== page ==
This is a series of blog posts where I describe the migration experience I had as I migrated my mothers computer from Windows to Ubuntu. This is the second post in this series and I created an overview post as well.
I arrived at home prepared like described in my first post. I had my netbook as well as Ubuntu 10.04 and 10.10 install images/CDs. There where still a few things unanswered. I could not remotely test the “exotic” hardware my mother owns. So I tested the two digital cameras that needed to work. I did that with my netbook that also runs Ubuntu. After getting to know the cameras I got them to work on Ubuntu without much trouble. This made me glad as I expected this to be an other major deal breaker. Now just the computers internal hardware needed to work and I was ready to go. So I took a CD and tested and started Ubuntu from disk on my mothers computer. It did work fine, no problems with the older hardware.
Software alternatives to the software my mother is used to where mostly straight forward. For the office work my mother needs to get done it was clear that OpenOffice.org's Writer would do the job. I just need to converted the two templates that my mother uses and test printed them on the printer. Most of the games my mother plays are on the Internet as Flash games or come with Ubuntu anyway. On the Internet side things stayed much the same thanks to IE not having the major share anymore. I did decide to go with Firefox as it has good integration with Ubuntu and is the default browser installed. Generally I tried to stay with the Ubuntu default software as much as possible. It should be better integrated and has a hopefully well working upgrade path in the future.
Most of this was already known to me prior to even thinking about a migration. I did a few migration attempts already in the past. So I already had some experience with this. This is why I was most concerned with the things I didn't know of. The thing is that in recent years I have been at my parents place only once or twice a year. So I missed a lot of thing my mother does on the computer. After talking with my mother I discovered that she creates photo albums using a special software. This software wasn't available for Linux. As I got to know this I feared that this would be the deal breaker I expected. Gladly I did find a few alternatives and after having a look at them I installed two on my mothers computer. I let here choose which one she liked the most.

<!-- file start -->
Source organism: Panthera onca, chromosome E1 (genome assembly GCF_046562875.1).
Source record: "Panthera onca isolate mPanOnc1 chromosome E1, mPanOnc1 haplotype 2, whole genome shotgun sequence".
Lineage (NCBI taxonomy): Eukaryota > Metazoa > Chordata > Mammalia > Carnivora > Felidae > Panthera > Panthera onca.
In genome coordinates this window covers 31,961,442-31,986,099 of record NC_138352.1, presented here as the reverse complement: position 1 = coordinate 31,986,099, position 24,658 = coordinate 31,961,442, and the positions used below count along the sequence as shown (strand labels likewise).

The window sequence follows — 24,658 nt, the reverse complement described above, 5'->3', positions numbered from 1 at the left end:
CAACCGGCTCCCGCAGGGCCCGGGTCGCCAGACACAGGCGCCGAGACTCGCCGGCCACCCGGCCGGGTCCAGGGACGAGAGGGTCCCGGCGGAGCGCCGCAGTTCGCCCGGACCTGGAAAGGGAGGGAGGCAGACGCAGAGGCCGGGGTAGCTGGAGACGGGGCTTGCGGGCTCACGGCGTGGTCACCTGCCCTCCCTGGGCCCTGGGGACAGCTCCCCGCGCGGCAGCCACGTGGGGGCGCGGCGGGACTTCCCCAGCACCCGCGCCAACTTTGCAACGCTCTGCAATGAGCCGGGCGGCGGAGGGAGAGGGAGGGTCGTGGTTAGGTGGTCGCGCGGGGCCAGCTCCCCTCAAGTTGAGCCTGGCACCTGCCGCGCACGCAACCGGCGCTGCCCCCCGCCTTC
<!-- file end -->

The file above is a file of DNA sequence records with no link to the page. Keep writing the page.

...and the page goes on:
The problem here is that users tend to forget what they actually use. Later on they say that they thought that it would “just work”. For them all this isn't important until they need it. So I told my mother multiple times how her current software doesn't work anymore. I tried to explain it to here as good as I can. I asked here multiple times for other software she may want to use. She couldn't think of any more and didn't ask me for any other software till now.
So I had an alternative for all the software my mother needed. This meant that I could go ahead and start to backup the current data on the computer and install Ubuntu on it. I made a default install and left pretty much everything on default. I just enabled the additional repositories and updated everything to be current. I created the needed templates for OpenOffice.org. I installed Skype as well as a lot of codecs, Flash as well as other basic stuff. I also installed TeamViewer 6 so I could later on remotely solve problems if they should occur. I already used it once now and it works very well.
This is what I did with just a few bits left out. Like the CD/DVD drives that didn't work well anymore, was painful and time consuming but I could solve it after finding the problems source. I'm very positively surprised about the fact how well it turned out. I expected more problems and much more user dissatisfaction. But more on that in my next post.